“I would argue that those deaths are not accidental or natural, that that also is a form of state-sanctioned violence,” she said. “The USDA policies that drove people off their land are just one component. We also have the farm bill, which invests billions of dollars into a food system that floods poor communities with processed foods and creates these food apartheids—food swamps that are void of life-giving food.”

The data would appear to back her up. “Unemployment and the lack of good-paying jobs are primary causes [of hunger and poverty],” said Eric Mitchell, director of government relations for Bread for the World. “But we also have to look at issues like mass incarceration and access to healthier food options to get a complete picture of why this persists.”

The nonpartisan group released an analysis of data this month showing almost 94 percent of the nation’s majority African American counties are food insecure, and nearly half of black children younger than six live in poverty. The median income for African Americans in 2014 was $35,398—$20,000 less than the median income for other households.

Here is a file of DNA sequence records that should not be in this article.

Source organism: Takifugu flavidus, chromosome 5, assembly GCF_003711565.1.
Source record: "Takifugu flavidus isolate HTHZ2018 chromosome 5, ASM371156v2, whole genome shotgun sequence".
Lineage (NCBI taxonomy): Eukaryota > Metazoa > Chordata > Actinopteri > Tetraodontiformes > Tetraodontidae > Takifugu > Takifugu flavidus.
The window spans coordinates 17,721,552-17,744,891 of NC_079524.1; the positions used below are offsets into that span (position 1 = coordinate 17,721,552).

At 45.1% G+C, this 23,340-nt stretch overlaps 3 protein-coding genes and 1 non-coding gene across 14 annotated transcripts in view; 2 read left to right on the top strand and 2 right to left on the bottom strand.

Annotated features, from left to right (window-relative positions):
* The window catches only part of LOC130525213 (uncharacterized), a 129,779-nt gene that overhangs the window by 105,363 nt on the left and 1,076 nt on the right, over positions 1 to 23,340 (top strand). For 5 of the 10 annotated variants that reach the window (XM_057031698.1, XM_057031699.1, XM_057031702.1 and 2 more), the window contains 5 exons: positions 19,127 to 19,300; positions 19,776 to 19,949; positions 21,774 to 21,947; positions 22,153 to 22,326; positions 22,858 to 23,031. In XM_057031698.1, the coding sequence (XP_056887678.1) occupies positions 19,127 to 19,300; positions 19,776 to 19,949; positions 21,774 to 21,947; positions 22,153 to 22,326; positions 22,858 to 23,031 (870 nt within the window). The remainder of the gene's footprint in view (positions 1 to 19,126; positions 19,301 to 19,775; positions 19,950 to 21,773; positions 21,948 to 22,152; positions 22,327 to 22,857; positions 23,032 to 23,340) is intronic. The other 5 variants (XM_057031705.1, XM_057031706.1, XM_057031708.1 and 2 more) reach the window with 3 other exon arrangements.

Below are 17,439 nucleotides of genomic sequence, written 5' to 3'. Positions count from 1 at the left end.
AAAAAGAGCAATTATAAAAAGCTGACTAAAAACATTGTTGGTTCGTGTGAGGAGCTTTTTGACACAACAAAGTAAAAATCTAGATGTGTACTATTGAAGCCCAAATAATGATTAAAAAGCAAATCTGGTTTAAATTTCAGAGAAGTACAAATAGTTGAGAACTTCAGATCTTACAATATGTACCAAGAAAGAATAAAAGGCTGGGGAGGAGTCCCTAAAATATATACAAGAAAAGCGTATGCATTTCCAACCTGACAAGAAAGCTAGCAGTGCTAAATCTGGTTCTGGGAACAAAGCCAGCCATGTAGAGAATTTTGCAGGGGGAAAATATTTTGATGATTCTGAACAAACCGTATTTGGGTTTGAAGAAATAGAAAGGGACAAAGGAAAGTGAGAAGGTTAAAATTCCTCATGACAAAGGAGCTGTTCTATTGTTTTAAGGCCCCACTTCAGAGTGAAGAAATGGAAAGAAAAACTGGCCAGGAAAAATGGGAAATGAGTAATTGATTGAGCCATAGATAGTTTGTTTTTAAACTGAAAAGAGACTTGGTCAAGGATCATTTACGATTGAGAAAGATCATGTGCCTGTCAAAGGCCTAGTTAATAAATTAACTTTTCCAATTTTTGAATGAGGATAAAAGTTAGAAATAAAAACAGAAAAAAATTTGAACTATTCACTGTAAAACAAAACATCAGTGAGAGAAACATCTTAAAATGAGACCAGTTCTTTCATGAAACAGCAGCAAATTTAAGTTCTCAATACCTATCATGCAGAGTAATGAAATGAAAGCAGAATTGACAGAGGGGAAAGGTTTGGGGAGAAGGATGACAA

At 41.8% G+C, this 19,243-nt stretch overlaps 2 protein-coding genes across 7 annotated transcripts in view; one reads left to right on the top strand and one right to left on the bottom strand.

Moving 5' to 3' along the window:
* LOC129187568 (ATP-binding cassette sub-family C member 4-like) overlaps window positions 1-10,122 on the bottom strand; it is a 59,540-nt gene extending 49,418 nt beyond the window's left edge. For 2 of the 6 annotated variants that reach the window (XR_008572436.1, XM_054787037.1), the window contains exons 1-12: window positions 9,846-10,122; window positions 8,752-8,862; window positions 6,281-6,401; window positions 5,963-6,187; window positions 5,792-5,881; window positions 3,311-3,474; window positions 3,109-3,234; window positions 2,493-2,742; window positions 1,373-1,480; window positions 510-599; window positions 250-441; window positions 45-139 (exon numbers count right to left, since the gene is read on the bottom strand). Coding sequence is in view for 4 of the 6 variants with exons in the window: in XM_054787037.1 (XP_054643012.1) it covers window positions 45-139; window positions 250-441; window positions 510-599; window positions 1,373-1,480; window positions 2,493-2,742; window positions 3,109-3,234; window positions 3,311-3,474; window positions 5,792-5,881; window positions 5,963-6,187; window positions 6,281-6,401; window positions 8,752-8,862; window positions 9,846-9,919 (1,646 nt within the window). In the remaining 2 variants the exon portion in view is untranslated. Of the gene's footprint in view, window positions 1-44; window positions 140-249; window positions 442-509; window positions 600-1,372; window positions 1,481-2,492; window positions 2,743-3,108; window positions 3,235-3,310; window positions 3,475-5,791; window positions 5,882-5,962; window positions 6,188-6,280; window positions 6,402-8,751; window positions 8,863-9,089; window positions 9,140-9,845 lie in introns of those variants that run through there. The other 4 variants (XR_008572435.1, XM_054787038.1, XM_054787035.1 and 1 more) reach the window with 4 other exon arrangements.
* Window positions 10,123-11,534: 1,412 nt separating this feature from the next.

Poverty and poor health go hand in hand: Heart disease is the leading cause of death for African Americans, who are 60 percent more likely to be diabetic and 40 percent more like to have diabetes than whites. While the connection between poverty, poor health, and mortality rates is well documented, research from the University of California, Berkeley, last year explicitly connected that data with race, showing that living in poverty leads to higher death rates for African Americans than for whites.

“A people that is sick and sad and hungry are people who are less likely to resist. There are political consequences as well,” Penniman said. “Bad food doesn’t just impact the individual. It impacts the community’s ability to make change.”

By training a new generation of activist farmers, Soul Fire creates a solid foundation for those movements of change, replicating the role the black farming community played in the success of the civil rights movement—providing food, shelter, and a place to gather when hotels, restaurants, and businesses were closed to African Americans, Penniman explained.

“We look at Black Lives Matter and movements that we’ve not yet envisioned. If our community does not have resources to fuel those movements, those movements are then dependent on people who have no vested interest in their success,” she said.

The most powerful outcomes from Soul Fire’s African American and Latino farmer immersions have less to do with crop output than with the outlook of future farmers like Asan.

“They were done with settling for less than they deserved,” Penniman said. “The real capacity that the land, and the people who are on this land, have to transform trauma into hope and belief in a future where we can be agents—that is what makes me feel fully alive and in my purpose. It’s hard to capture in any particular metric, but fundamental if we want a racially just and equitable food system is that awakening of agency and hope.”